Completely unexpected results from biopsies performed on women with fertility problems have led fertility experts on a new path of discovery that may hold hope for women trying to conceive. Professor Nava Dekel of the Weizmann Institute's Biological Regulation Department had been investigating a protein she suspected played a role in the implantation of a fertilized egg in the uterus - a crucial and sometimes failure-prone process. The team took biopsies at several stages in the menstrual cycles of 12 women with long histories of fertility problems and unsuccessful IVF treatments to see if levels of this protein changed over the course of the cycle.
The team's research went according to plan and they found evidence pointing to the protein's role, but the real surprise came later. Incredibly, of the 12 women participating in the study, 11 became pregnant during the next round of IVF. The idea of biopsy incisions - essentially small wounds - leading to such a positive outcome was puzzling. Dekel realized something interesting was happening so she and her team repeated the biopsies, this time on a group of 45 volunteers, and compared the results to a control group of 89 women who did not undergo biopsy. The results were clear: The biopsy procedure somehow doubled a woman's chances of becoming pregnant.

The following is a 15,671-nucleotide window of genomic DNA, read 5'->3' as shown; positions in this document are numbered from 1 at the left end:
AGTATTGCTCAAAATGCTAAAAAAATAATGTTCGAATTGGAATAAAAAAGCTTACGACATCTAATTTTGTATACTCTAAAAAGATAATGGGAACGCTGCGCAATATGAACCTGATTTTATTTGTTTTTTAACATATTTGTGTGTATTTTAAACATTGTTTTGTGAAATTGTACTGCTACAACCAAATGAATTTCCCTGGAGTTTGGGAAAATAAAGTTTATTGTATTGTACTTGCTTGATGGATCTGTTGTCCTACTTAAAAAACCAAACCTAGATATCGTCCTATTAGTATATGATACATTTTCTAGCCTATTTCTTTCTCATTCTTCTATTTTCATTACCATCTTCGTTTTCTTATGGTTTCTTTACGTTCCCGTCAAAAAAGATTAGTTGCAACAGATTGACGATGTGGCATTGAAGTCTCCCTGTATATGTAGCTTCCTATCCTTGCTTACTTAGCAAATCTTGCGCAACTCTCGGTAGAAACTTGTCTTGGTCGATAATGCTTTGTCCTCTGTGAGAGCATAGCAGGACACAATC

Dekel's team suggests that some form of mild distress - such as a biopsy - may provoke a response that makes conditions in the uterus favorable for implantation. Dekel and her team are now looking for the exact mechanisms involved and in the future, this accidental finding may give birth to new treatments to improve the success rate of IVF; or even tackle some types of fertility problems directly.
Source: Weizmann Institute of Science